Wellens rejects inhaler use, British Cycling on Froome leak: Daily News Digest

by Shane Stokes

January 11, 2018

Wellens refuses to use inhalers despite his asthma, debates TUE use; British Cycling chief executive disappointed news of Froome’s positive test was leaked; Larry H. Miller Tour of Utah host venues announced; Hanson’s nationals ride seals slot on UniSA Team for Santos Tour Down Under; Defending champion Spratt on chances of repeat Santos Tour Down Under win; Girdlestone reaches the next stage of his comeback; Israel Cycling Academy signs African refugee for two seasons; Hour record holder Marchand retires….at 106 years of age; Video: Katusha-Alpecin 2018: New season, new riders; Video: Wiggle-High5 – Tour Down Under preview – New athletes for 2018; Video: Riding Fixed, Up Mountains, With Pros. – Ep. 3 Red Rock Canyon w/ Floyd Landis & Dave Zabriskie; Photo: Edmondson debuts new national champion’s jersey

Girdlestone reaches the next stage of his comeback

by VeloClub

Nine months after returning to racing after a near-fatal crash in June 2016, Keagan Girdlestone is about to take the next step along his eventual goal of competing successfully as a WorldTour rider.

The 20-year-old rider announced on Monday that he will return to international-ranked racing soon. “It’s been a few months now and it excites me immensely to announce in a week’s time I’ll be pinning up my race numbers again in a return to not only my first race of the season, but also my first UCI tour since the accident!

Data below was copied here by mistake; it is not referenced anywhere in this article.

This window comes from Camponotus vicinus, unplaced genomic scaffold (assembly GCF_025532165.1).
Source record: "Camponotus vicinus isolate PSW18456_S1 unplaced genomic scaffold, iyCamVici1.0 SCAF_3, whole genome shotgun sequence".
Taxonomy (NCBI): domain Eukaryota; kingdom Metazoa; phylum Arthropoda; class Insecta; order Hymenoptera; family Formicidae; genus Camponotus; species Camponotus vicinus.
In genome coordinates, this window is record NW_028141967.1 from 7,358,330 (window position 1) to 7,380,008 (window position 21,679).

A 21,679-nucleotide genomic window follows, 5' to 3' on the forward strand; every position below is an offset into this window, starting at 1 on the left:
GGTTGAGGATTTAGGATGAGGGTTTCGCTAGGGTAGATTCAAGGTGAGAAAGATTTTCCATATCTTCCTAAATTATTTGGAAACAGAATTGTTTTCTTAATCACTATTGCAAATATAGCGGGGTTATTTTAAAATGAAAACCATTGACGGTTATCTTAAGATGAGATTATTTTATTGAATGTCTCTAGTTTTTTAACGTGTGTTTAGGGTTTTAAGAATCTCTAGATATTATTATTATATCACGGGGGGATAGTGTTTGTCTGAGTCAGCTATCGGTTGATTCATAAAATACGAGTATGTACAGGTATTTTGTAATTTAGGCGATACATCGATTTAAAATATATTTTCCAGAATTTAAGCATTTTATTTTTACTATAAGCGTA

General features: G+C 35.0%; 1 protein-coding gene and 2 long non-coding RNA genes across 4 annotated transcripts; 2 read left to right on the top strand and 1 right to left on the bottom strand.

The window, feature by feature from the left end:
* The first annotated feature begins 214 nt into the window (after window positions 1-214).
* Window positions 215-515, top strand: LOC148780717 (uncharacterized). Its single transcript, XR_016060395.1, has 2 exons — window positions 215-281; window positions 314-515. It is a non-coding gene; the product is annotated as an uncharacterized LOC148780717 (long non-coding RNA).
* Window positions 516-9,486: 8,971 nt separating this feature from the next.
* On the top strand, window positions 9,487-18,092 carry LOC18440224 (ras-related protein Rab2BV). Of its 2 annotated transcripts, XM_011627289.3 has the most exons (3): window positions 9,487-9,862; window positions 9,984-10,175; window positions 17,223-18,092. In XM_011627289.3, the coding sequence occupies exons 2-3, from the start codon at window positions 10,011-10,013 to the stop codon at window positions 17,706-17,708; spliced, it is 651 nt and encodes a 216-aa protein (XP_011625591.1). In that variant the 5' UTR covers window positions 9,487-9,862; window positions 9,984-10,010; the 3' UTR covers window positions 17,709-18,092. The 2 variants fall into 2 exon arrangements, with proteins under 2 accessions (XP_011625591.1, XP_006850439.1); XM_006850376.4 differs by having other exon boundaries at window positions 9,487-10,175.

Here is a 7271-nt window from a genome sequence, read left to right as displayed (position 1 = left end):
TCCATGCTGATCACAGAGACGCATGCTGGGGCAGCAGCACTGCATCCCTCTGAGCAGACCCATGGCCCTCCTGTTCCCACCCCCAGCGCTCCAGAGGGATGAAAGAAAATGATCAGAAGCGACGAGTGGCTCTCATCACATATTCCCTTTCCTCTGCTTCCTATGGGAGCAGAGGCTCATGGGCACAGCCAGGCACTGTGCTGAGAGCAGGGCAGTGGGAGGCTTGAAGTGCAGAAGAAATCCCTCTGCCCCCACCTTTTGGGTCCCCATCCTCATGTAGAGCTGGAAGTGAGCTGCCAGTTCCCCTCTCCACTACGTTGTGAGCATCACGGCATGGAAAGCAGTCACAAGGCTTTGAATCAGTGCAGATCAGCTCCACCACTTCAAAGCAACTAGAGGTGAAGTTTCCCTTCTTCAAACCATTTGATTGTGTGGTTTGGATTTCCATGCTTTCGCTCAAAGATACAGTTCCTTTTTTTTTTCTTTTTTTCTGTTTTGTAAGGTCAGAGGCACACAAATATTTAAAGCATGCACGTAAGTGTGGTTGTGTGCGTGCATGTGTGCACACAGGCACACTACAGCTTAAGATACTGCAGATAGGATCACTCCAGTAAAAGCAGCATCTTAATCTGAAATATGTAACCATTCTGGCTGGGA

“I’ll be lining up with Team Frezzor Racing in the New Zealand Cycle Classic and test myself and my progression to some very good international competition! Let’s make 2018 happen!!”

The South African collided with his team car during the Coppa della Pace race on June 5 2016, hitting the rear window while chasing back on a descent. Suffering huge blood loss due to lacerations to his carotid artery and his jugular vein, he was hospitalised in severe condition.

He suffered several small strokes, had uncertain prospects of survival and remained in a coma for several days. Doctors were initially sceptical if he would ever walk again, but he did that and then returned to outdoor training in November of that year.

“The never-say-die attitude still prevails as I make my first appearance at a @UCI_cycling tour since the accident!,” he said via Twitter. The New Zealand Cycle Classic runs from next Wednesday until the following Sunday, and is ranked 2.2 on the UCI calendar.